Public attention has been drawn to the fact that work performed by workers in female-dominated essential services—such as healthcare, where women make up 76 per cent of workers across the EU—is undervalued and underpaid. And the pandemic is disproportionately affecting women in various ways.
They may be exposed to increased incidence of domestic violence. They are particularly affected by job losses and cuts in working hours, because some of the hardest-hit sectors—such as tourism and hospitality—are feminised.
Women are taking on a greater share of the increased (unpaid) care work in the household as a result of lockdown measures. Aside from affecting mental wellbeing and performance at work, this could lead some women to reduce their working hours or to leave the labour market altogether.
That could entrench the already unequal distribution of unpaid domestic care between men and women, which significantly affects women’s labour-market participation and is one of the root causes of the pay gap. Among other things, this is due to the fact that some women work in part-time or temporary positions, often less well-paid, to accommodate care responsibilities.
These effects are likely to have repercussions for women’s health, their economic independence and the pay gap. It is therefore time for more, not less, action to promote gender equality and to close the gap.
Binding pay-transparency measures constitute only one small part of the necessary action. Closing the gender gap will not be possible without significant efforts to ensure equal distribution of unpaid care work.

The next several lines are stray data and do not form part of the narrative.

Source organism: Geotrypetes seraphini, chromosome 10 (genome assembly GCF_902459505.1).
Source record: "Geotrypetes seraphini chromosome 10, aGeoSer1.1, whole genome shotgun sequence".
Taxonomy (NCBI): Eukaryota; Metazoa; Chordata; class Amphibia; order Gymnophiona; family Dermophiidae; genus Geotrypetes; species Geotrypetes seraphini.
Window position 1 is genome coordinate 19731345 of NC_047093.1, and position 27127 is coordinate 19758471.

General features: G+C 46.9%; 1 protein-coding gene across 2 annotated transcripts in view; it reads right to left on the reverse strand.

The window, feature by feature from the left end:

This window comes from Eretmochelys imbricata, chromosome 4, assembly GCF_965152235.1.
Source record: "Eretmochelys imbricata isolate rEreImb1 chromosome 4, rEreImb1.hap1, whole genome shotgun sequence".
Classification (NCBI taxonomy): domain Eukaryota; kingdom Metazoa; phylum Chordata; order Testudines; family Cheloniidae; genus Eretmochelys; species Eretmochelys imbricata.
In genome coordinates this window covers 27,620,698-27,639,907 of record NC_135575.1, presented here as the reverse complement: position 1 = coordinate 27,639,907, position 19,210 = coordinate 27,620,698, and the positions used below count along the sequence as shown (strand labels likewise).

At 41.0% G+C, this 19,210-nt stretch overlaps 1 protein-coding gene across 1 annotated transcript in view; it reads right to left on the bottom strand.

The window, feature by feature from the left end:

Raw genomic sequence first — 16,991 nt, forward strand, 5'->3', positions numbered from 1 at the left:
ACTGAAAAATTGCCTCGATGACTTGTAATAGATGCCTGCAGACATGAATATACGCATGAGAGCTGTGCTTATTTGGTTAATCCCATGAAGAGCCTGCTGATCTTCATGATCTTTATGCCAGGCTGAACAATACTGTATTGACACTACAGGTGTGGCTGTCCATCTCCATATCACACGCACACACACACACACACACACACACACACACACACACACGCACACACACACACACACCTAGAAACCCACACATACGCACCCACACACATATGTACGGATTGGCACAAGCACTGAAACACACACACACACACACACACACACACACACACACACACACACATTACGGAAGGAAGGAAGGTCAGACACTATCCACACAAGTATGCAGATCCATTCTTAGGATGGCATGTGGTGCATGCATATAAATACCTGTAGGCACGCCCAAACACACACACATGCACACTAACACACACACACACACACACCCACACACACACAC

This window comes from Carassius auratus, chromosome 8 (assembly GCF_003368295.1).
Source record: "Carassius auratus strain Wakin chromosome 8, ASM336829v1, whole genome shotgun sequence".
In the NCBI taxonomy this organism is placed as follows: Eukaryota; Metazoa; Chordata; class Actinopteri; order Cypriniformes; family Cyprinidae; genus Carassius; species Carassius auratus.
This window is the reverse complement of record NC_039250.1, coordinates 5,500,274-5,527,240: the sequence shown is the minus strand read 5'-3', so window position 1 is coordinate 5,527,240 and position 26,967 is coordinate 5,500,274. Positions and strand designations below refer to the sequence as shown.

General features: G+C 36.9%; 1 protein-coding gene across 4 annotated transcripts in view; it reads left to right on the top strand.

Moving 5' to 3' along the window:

A comprehensive strategy to combat gender inequalities must include investment in care services, with a particular focus on improving the remuneration and working conditions of care workers, the vast majority of whom are women. It must embrace effective family-friendly policies, such as adequately remunerated parental, paternity and carers’ leave and a right to flexible working arrangements and telework. In this regard, EU member states should go beyond the minimum requirements of the Work-Life Balance Directive (2019/1158/EU).
A focus on care work, gender equality and overall gender mainstreaming should be integral to recovery strategies. The commission guidance in late January on resilience and recovery plans is a step in the right direction, though it does not make explicit the links between care work, care systems and gender equality.
The pandemic provides an opportunity for Europe to invest in gender equality. It must seize it—or risk decades of progress being undone.